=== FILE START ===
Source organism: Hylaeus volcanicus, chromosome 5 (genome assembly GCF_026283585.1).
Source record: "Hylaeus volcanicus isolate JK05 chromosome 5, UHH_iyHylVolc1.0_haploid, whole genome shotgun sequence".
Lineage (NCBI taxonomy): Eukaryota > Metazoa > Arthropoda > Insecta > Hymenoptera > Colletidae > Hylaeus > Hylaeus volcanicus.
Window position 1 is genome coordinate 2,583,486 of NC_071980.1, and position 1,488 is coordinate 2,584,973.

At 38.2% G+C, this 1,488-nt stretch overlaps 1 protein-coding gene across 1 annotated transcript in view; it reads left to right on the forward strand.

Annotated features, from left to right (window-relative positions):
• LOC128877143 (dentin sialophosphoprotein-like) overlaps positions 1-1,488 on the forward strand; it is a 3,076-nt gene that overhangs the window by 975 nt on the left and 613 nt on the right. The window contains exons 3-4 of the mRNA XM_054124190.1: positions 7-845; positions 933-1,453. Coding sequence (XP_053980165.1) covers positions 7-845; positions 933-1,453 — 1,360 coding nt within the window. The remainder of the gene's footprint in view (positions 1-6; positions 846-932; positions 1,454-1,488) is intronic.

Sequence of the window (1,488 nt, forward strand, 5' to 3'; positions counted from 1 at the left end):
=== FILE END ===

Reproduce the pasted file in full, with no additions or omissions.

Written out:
Source organism: Hylaeus volcanicus, chromosome 5 (genome assembly GCF_026283585.1).
Source record: "Hylaeus volcanicus isolate JK05 chromosome 5, UHH_iyHylVolc1.0_haploid, whole genome shotgun sequence".
Lineage (NCBI taxonomy): Eukaryota > Metazoa > Arthropoda > Insecta > Hymenoptera > Colletidae > Hylaeus > Hylaeus volcanicus.
Window position 1 is genome coordinate 2,583,486 of NC_071980.1, and position 1,488 is coordinate 2,584,973.

At 38.2% G+C, this 1,488-nt stretch overlaps 1 protein-coding gene across 1 annotated transcript in view; it reads left to right on the forward strand.

Annotated features, from left to right (window-relative positions):
• LOC128877143 (dentin sialophosphoprotein-like) overlaps positions 1-1,488 on the forward strand; it is a 3,076-nt gene that overhangs the window by 975 nt on the left and 613 nt on the right. The window contains exons 3-4 of the mRNA XM_054124190.1: positions 7-845; positions 933-1,453. Coding sequence (XP_053980165.1) covers positions 7-845; positions 933-1,453 — 1,360 coding nt within the window. The remainder of the gene's footprint in view (positions 1-6; positions 846-932; positions 1,454-1,488) is intronic.

Sequence of the window (1,488 nt, forward strand, 5' to 3'; positions counted from 1 at the left end):